…and then let’s drop dead from exhaustion!
You probably need to be a serious New York theater geek to get behind this one.
The film: “One Night Stand: Creating a Play in a Day,” a 75-minute documentary chronicling the annual 24 Hour Musicals in NYC.
The filmmakers: Elisabeth Sperling and Trish Dalton of Overnight Musicals who have documented the 24 Hour Musicals since the program’s inception in 2008. The film is actually showing the 2009 lineup.
The stars: Jesse Tyler Ferguson of “25th Annual Putnam County Spelling Bee” and “Modern Family,” Cheyenne Jackson (“Xanadu”), Rachel Dratch (“Saturday Night Live,” ) Richard Kind (“The Producers,” “The Tale of the Allergist’s Wife”), Roger Bart (“Young Frankenstein,” “You’re a Good Man, Charlie Brown”) and a whole bunch of New York stage actors: Mandy Gonzalez, Capathia Jenkins, Michael Longoria, Theresa McCarthy, Nellie McKay, Marnie Schulenburg, Scarlet Strallen, Tracie Thoms, Tamara Tunie and Alicia Witt.
The date: Wednesday, January 30 at 450 movie theaters throughout the nation including seven in the Los Angeles area. One night only.
The audience: See “Theater geeks, New York” above.
Naw, in fairness, if you’re not going to see an actual live show, it’s off and on amusing to see a group of pretty decent actors, directors and composers busting their collective keysters so that one particular New York audience will have a live show to view. Even if the content is, er, not the most sophisticated and the execution decidedly seat-of-pants.
That’s the beauty of it, of course. Once they’ve been inspired by an actor’s prop to use for the germ of an idea, teams of playwrights and composers get about six hours to build four 15 minute musicals, complete with songs basically overnight. Then once the creative team has expired out of stress, the actors come in and have the day to learn and mount the “finished” product. The whole thing is built, rehearsed and performed in 24 hours.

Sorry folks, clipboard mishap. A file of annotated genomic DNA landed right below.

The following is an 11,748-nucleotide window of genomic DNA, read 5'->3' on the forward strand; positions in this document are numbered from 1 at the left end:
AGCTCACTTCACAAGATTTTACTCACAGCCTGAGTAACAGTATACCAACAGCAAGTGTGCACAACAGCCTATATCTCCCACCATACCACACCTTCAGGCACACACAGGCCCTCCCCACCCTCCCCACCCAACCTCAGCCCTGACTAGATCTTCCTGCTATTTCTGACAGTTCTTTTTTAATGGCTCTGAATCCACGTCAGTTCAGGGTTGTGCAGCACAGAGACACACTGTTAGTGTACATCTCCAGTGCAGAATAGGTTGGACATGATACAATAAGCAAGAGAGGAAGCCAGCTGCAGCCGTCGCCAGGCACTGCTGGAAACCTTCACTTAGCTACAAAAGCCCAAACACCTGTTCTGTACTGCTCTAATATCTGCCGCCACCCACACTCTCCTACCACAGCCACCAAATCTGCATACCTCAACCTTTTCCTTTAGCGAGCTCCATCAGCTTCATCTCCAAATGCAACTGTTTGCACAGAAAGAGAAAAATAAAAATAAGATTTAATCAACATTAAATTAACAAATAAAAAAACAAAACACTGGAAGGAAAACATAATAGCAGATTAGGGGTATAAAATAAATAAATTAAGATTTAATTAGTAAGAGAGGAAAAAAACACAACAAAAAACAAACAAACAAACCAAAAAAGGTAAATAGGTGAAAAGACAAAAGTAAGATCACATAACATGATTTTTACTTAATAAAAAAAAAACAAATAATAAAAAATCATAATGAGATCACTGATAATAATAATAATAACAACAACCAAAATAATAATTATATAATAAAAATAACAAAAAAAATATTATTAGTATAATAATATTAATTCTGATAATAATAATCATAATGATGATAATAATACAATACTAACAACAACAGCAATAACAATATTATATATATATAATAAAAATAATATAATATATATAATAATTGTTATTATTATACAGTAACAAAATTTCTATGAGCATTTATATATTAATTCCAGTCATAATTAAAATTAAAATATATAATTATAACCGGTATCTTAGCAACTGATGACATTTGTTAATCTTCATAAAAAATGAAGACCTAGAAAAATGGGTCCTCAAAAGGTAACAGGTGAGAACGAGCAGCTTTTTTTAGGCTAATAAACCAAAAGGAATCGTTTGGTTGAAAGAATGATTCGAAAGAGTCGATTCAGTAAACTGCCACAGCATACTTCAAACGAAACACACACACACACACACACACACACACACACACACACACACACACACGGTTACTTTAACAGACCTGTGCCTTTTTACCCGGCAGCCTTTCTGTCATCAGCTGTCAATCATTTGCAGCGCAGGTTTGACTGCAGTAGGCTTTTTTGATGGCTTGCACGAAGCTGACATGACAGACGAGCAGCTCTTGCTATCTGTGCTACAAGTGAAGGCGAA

Why would anybody put oneself through such madness? Well, if the 24 Hour Plays folks are to be believed:
When a team of actors, writers, directors and producers are given just 24 hours to create, rehearse and tech six short original plays, climaxing in an off-book performance to a live theatre audience, the experience is unbelievably stimulating.
Time and time again, we find that going through the process gives rise to an enormous feeling of accomplishment, stronger creative relationships, and a renewed sense of self-confidence. Writers overcome writers’ block, actors overcome stage fright, directors gain the confidence to take control of a rehearsal room quickly and assertively, and producers find the ability to hold their nerve in the shortest tech and rehearsal process known to man.”
Now, any journalistic writers out there – or perhaps deadline crammers – know that it’s possible to vomit out some decent product in a 24 hour period. Building an actual performable musical, even if you’ve done this before, looks nasty. Hats off certainly to the 2009 teams that birthed “Islands” about a clothing scheme in Staten Island, “Rachel Said Sorry” (a disruptive wedding guest), “Multiphobia” (based on a pop-up phobia book) and “Dr. Williams” (wherein three doctors, all with the same name, obsess over a patient on their operating table).
With the exception of Dratch who despite her SNL pedigree and improve chops, perpetually looks like a safe is about to be dropped on her head, most of the actors look like they’re having a blast and don’t even mind when things get a little rough. The composers and librettists, facing a really severe clock, also seem perpetually miserable.
I’d stump for a West Coast version of the 24 Hour Musicals (we’ve had the 24 Hour Plays out here), but I’m not sure whether it would take.
Anyway, have a lookout for “One Night Stand” playing – frenetically – at a theater near you, for one night only, Wednesday.